In musical notation, staccatissimo (plural: staccatissimi or the anglicised form staccatissimos) indicates that the notes are to be played extremely separated and distinct, a superlative staccato. This can be notated with little pikes over or under the notes, depending on stem direction, as in this example from Bruckner's Symphony No. 0 in D minor:


Alternatively, it can be notated by writing the word "staccatissimo" or the abbreviation "staccatiss." over the staff. A few composers, such as Mozart, have used staccato dots accompanied by a written instruction staccatissimo when they mean the passage to be played staccatissimo. [8]

See also

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Half note

In music, a half note (American) or minim (British) is a note played for half the duration of a whole note and twice the duration of a quarter note. It was given its Latin name because it was the shortest of the five note values used in early medieval music notation. In time signatures with 4 as the bottom number, such as 4
or 3
, the half note is two beats long. However, when 2 is the bottom number, the half note is one beat long.

Eighth note

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Dotted note Musical note duration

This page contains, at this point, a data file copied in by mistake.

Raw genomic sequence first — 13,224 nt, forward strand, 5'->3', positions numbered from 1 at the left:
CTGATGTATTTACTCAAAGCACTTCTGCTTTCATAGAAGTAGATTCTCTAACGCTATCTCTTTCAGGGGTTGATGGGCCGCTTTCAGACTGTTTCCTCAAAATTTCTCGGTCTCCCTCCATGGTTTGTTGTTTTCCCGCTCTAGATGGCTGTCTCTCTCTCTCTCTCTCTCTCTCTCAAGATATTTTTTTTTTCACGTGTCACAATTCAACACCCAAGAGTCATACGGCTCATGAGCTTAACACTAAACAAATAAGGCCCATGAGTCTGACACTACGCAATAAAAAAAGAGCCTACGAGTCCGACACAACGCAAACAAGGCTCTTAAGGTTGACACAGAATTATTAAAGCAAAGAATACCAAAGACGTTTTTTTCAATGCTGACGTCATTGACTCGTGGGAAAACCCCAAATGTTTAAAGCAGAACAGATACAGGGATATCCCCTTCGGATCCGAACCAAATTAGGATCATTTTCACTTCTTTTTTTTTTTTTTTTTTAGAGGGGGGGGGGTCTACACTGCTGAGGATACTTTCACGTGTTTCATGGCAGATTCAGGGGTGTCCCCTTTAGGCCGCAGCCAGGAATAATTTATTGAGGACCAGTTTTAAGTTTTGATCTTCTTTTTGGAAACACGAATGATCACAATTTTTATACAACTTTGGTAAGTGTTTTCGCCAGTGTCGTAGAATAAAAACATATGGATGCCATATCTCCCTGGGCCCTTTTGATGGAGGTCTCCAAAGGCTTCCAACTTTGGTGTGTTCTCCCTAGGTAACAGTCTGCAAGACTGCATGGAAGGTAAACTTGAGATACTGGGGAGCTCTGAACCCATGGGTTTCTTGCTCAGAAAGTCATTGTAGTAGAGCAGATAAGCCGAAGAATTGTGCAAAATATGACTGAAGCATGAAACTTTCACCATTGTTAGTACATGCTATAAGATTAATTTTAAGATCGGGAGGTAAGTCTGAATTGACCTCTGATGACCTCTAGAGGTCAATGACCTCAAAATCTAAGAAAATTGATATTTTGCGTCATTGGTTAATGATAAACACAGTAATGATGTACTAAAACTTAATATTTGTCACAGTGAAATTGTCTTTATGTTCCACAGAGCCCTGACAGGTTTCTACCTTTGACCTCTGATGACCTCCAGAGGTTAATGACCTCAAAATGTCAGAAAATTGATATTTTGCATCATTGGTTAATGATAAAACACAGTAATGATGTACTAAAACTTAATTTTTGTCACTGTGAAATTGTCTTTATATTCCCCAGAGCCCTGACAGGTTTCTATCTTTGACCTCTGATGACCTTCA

In Western musical notation, a dotted note is a note with a small dot written after it. In modern practice, the first dot increases the duration of the basic note by half of its original value. This means that a dotted note is equivalent to writing the basic note tied to a note of half the value – for instance, a dotted half note is equivalent to a half note tied to a quarter note. Subsequent dots add progressively halved value, as shown in the example to the right. Though theoretically possible, a note with more than three dots is highly uncommon; only quadruple dots have been attested. If the original note is considered as being of length 1, then a quintuple dot would only be 1/32 longer than the quadruple dotted note. The difficulty may be seen by comparing dotted notation to tied notation: a quarter note is equivalent to 2 tied eighth notes, a dotted quarter = 3 tied eighth notes, double dotted = 7 tied sixteenth notes, triple dotted = 15 tied thirty-second notes, and quadruple dotted = 31 tied sixty-fourth notes. Although shorter notes do occur, sixty-fourth notes are considered the shortest practical duration found in musical notation.